Any value in watching tick data?

Discussion in 'Trading' started by codefx, Jan 31, 2018.

  1. codefx


    Hi All,

    I was watching this GBP/JPY tick chart today while at work

    I know it's hard with broker's spreads to profit on such a short time frame, but, I noticed some things.
    1. You can get a good idea of buy/sell pressure by paying attention to who is pushing who. For example, if the bid is pushing up again the ask, or visa versa, if the ask is pressing against the bid.
    2. I noticed, before a big move this morning on the AUD/CAD, the ask stayed below the bid for 5+ seconds, then retreated for 5 - 10 seconds, then the pair dropped significantly.
    This brings me to my question: Have you guys found any useful/predictive data by watching a bid/ask tick chart?
  2. cvds16


    I doubt you can find anything usefull below the 15M chart ...
  3. Xela


    The chart you were watching purports to be a "spot forex" one.

    The spot forex market isn't centralized. There isn't a way of recording, monitoring or collating its transactions, its volume, etc. etc.

    For this reason, the "information" that a spot forex broker can give you about transactions taking place, volumes, depth of market, and all these other parameters, relates only to their own independent, internal market for their own "product", which won't usually be representative of those of the interbank market at all.

    With the example you're asking about, therefore, it's very questionable, in principle, whether what you were looking at can have any realistic value at all to a potential trader.

    "Predictive" is a very tricky word, in this context, for the reasons explained here.

    As to whether there's anything useful about tick charts, my own opinion is that for centralized markets (that excludes "spot forex") they're better, overall, than timed charts, but less good than constant-volume charts. That's a personal perspective only, of course, and many will probably disagree with it.

    My reservation about tick charts is that they don't and can't distinguish at all between the transacting of 1-lot, 100-lot and 1,000-lot orders. For that, you need volume, but then we're back again to the problem that in the case of spot forex, a broker can show you only its own volumes (which are more or less garbage).

    In short, I can see no realistic value, myself, for the chart you're p̶r̶o̶m̶o̶t̶i̶n̶g̶ asking about.
    Last edited: Feb 1, 2018
  4. One could make the same argument for any issue. Tic chart watching is very manic... too much so, IMO.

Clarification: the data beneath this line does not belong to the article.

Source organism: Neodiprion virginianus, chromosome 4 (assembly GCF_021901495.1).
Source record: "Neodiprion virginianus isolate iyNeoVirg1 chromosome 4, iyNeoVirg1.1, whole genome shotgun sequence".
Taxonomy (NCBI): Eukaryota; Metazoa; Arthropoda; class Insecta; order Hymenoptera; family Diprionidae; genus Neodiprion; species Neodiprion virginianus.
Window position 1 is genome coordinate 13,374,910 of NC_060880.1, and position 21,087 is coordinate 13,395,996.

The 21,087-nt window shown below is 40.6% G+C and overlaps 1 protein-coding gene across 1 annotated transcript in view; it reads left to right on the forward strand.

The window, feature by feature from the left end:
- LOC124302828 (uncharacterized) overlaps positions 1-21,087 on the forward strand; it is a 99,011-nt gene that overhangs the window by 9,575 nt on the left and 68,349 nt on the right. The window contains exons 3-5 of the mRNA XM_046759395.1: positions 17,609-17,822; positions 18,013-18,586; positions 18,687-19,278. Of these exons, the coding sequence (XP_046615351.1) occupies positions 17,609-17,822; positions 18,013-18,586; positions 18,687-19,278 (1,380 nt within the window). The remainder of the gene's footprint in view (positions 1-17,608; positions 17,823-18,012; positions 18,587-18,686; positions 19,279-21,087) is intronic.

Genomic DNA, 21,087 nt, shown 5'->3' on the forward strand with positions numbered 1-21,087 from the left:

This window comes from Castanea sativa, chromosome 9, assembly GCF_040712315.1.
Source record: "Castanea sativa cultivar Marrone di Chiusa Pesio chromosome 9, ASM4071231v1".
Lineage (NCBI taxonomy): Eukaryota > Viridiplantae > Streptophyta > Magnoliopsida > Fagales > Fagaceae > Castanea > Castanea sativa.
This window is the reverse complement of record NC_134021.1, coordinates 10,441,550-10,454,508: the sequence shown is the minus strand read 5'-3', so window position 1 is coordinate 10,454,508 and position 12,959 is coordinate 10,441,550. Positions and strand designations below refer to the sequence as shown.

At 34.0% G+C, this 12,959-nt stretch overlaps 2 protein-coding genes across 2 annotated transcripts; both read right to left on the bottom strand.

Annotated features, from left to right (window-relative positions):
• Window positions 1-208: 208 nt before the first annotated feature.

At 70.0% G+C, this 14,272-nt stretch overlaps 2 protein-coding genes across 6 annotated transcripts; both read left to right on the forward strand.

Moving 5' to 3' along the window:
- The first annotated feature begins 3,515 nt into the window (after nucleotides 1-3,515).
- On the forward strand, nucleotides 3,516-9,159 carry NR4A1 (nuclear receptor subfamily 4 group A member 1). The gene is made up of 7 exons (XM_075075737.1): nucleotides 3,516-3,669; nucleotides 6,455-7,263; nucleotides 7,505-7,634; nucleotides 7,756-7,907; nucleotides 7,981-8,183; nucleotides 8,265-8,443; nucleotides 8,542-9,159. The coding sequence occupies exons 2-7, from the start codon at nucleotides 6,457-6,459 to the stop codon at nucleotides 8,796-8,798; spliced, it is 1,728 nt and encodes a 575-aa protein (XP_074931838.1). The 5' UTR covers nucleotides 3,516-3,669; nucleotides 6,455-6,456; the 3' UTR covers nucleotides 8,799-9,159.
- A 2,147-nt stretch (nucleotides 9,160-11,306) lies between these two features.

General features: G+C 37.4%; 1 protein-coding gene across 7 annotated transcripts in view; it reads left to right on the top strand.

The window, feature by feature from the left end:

5. Sprout


    Understanding the limitations described above, adding a couple of T&S windows (one to filter for large transactions) and a DOM ladder support creating a better display of market data. It’s an ‘and/also’ finer toolset used in conjunction with charts and table views.

    Tick charts are useful in discerning ‘two pair’ price levels. A pair being a BBid/BAsk combination.
  6. lcranston


    Please excuse a possible disagreement. It's unfortunate that this thread was titled "any value in watching tick data" but then focused not only on fx tick data but fx pairs. There is value in watching tick data, but not this, and a discussion of it somewhere else might actually benefit someone, particularly those who are attempting to trade price, especially without volume, indicators, shapes, etc.

    I don't know quite what you mean by "timed charts" since tick charts are linear, and "time" is part of their structure. It's possible and sometimes common to have more than one transaction per second, and in that case the ticks appear "bunched". But the time is metronomic.

    But as for the number of lots, that's not so important as the effect of the transaction. Does it propel price? bring it to a screeching halt? reverse it? How do other traders watching this transaction and its effects react to it? Do they pile on? Resist it? Struggle back and forth with it so that price begins ranging? IOW, the number of lots is not so important as traders' reactions to the trade (and I'm talking about actual recorded trades).

    But then I see no realistic value in the chart being "asked about" either. This chart is what I consider to be a tick chart. It tells me something, particularly with regard to buying and selling pressures, gaps (which can be extremely informative), and places of "rest". Not that I use it for very long, generally for only the first ten minutes or so. But if one is trading price, he can often do pretty well in that first ten or fifteen minutes.


    Enjoy your posts as always. :)
    Xela likes this.
  7. if you want to get to Bedlam, go watch it.
  8. That chart looks tradable... same info you'd get on the 1-minute chart, though. That doesn't look "too manic".... much less so than an ES tic chart, however.

    So.... I'll stand corrected as applied "in some cases".